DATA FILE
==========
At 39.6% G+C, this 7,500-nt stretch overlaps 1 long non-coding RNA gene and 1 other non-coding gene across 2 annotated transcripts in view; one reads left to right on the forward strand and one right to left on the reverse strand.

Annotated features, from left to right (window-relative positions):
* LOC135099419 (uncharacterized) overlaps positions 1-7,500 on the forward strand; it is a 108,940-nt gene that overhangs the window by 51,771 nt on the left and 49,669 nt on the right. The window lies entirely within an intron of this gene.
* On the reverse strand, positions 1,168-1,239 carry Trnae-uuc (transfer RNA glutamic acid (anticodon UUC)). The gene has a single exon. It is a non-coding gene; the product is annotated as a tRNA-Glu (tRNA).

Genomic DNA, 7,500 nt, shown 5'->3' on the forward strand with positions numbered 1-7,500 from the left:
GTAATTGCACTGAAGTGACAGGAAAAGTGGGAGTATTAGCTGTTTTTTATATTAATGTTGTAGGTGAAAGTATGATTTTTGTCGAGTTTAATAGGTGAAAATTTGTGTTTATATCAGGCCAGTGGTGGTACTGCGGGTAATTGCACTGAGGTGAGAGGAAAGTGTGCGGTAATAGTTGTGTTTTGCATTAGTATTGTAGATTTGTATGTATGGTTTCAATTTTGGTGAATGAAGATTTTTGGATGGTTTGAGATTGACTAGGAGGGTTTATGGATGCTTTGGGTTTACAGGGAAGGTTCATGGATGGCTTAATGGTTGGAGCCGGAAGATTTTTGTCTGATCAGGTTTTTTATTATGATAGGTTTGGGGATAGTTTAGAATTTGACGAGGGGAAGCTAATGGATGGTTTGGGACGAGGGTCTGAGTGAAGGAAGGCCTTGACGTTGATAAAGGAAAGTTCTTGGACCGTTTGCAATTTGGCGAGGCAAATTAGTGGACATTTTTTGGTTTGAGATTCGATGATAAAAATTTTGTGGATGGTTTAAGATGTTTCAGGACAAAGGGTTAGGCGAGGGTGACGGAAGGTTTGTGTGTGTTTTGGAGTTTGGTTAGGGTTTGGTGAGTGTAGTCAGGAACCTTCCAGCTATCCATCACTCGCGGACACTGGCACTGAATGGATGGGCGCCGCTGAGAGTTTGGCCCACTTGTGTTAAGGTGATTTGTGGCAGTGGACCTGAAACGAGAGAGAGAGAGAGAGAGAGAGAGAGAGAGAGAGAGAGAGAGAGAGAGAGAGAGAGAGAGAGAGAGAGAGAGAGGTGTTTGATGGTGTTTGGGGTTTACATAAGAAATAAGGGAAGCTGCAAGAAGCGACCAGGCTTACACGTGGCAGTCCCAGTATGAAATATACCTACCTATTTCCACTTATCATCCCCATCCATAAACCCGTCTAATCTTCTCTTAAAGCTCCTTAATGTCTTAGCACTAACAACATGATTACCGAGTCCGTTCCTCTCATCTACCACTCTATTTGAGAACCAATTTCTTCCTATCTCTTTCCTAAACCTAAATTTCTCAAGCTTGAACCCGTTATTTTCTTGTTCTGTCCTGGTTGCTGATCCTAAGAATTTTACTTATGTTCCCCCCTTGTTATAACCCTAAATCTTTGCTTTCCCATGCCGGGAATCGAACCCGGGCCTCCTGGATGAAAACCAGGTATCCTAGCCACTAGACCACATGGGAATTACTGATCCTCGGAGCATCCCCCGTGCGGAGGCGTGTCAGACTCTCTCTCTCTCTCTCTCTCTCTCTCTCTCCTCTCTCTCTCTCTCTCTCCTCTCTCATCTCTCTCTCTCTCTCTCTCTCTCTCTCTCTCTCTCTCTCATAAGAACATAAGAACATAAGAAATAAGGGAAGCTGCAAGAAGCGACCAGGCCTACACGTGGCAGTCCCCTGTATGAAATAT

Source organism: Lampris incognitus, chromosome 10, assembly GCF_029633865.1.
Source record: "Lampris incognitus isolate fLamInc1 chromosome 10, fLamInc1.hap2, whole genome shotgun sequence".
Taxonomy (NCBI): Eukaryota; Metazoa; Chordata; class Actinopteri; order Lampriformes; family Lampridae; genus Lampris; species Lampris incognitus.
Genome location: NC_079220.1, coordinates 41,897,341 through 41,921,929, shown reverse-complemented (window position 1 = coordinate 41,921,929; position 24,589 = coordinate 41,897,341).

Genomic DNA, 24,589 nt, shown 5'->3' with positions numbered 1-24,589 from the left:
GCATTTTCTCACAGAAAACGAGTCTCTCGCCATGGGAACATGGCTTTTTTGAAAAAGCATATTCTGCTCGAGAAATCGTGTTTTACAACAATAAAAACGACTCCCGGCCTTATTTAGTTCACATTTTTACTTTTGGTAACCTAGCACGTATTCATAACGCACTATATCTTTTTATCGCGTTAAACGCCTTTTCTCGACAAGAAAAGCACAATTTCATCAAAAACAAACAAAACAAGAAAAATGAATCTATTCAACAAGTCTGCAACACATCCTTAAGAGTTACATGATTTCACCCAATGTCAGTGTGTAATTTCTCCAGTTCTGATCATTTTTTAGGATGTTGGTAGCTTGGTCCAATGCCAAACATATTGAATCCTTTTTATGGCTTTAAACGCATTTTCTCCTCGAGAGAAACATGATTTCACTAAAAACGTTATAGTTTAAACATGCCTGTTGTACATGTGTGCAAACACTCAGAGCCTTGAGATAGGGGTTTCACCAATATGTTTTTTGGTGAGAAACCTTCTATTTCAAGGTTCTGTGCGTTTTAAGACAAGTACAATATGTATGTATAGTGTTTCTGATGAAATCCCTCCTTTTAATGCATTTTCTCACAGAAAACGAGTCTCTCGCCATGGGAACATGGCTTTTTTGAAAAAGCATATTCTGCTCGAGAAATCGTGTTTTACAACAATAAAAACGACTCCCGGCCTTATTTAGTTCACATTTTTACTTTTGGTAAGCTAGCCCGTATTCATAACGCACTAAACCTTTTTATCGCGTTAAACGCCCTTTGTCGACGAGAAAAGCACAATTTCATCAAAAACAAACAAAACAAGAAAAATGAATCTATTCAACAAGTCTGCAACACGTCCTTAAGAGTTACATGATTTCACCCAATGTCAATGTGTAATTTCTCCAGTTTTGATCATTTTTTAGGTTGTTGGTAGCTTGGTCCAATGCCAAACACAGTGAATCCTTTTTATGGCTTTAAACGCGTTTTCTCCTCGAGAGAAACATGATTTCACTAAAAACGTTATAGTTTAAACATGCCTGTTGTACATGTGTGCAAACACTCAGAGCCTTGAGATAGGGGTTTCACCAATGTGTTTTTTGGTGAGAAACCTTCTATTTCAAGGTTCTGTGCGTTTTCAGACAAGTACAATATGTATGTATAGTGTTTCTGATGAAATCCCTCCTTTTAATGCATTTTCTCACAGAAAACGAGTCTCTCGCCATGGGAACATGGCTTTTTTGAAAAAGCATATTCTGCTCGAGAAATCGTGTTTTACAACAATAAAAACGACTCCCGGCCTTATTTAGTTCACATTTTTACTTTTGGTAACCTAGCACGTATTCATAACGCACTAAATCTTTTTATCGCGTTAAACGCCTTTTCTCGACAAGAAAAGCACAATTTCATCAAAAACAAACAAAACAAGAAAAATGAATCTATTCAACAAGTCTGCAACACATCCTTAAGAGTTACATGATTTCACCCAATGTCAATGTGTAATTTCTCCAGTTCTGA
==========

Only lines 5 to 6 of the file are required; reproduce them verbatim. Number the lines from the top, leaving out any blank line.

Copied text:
Genomic DNA, 7,500 nt, shown 5'->3' on the forward strand with positions numbered 1-7,500 from the left:
GTAATTGCACTGAAGTGACAGGAAAAGTGGGAGTATTAGCTGTTTTTTATATTAATGTTGTAGGTGAAAGTATGATTTTTGTCGAGTTTAATAGGTGAAAATTTGTGTTTATATCAGGCCAGTGGTGGTACTGCGGGTAATTGCACTGAGGTGAGAGGAAAGTGTGCGGTAATAGTTGTGTTTTGCATTAGTATTGTAGATTTGTATGTATGGTTTCAATTTTGGTGAATGAAGATTTTTGGATGGTTTGAGATTGACTAGGAGGGTTTATGGATGCTTTGGGTTTACAGGGAAGGTTCATGGATGGCTTAATGGTTGGAGCCGGAAGATTTTTGTCTGATCAGGTTTTTTATTATGATAGGTTTGGGGATAGTTTAGAATTTGACGAGGGGAAGCTAATGGATGGTTTGGGACGAGGGTCTGAGTGAAGGAAGGCCTTGACGTTGATAAAGGAAAGTTCTTGGACCGTTTGCAATTTGGCGAGGCAAATTAGTGGACATTTTTTGGTTTGAGATTCGATGATAAAAATTTTGTGGATGGTTTAAGATGTTTCAGGACAAAGGGTTAGGCGAGGGTGACGGAAGGTTTGTGTGTGTTTTGGAGTTTGGTTAGGGTTTGGTGAGTGTAGTCAGGAACCTTCCAGCTATCCATCACTCGCGGACACTGGCACTGAATGGATGGGCGCCGCTGAGAGTTTGGCCCACTTGTGTTAAGGTGATTTGTGGCAGTGGACCTGAAACGAGAGAGAGAGAGAGAGAGAGAGAGAGAGAGAGAGAGAGAGAGAGAGAGAGAGAGAGAGAGAGAGAGAGAGAGAGGTGTTTGATGGTGTTTGGGGTTTACATAAGAAATAAGGGAAGCTGCAAGAAGCGACCAGGCTTACACGTGGCAGTCCCAGTATGAAATATACCTACCTATTTCCACTTATCATCCCCATCCATAAACCCGTCTAATCTTCTCTTAAAGCTCCTTAATGTCTTAGCACTAACAACATGATTACCGAGTCCGTTCCTCTCATCTACCACTCTATTTGAGAACCAATTTCTTCCTATCTCTTTCCTAAACCTAAATTTCTCAAGCTTGAACCCGTTATTTTCTTGTTCTGTCCTGGTTGCTGATCCTAAGAATTTTACTTATGTTCCCCCCTTGTTATAACCCTAAATCTTTGCTTTCCCATGCCGGGAATCGAACCCGGGCCTCCTGGATGAAAACCAGGTATCCTAGCCACTAGACCACATGGGAATTACTGATCCTCGGAGCATCCCCCGTGCGGAGGCGTGTCAGACTCTCTCTCTCTCTCTCTCTCTCTCTCTCTCCTCTCTCTCTCTCTCTCTCCTCTCTCATCTCTCTCTCTCTCTCTCTCTCTCTCTCTCTCTCTCTCTCATAAGAACATAAGAACATAAGAAATAAGGGAAGCTGCAAGAAGCGACCAGGCCTACACGTGGCAGTCCCCTGTATGAAATAT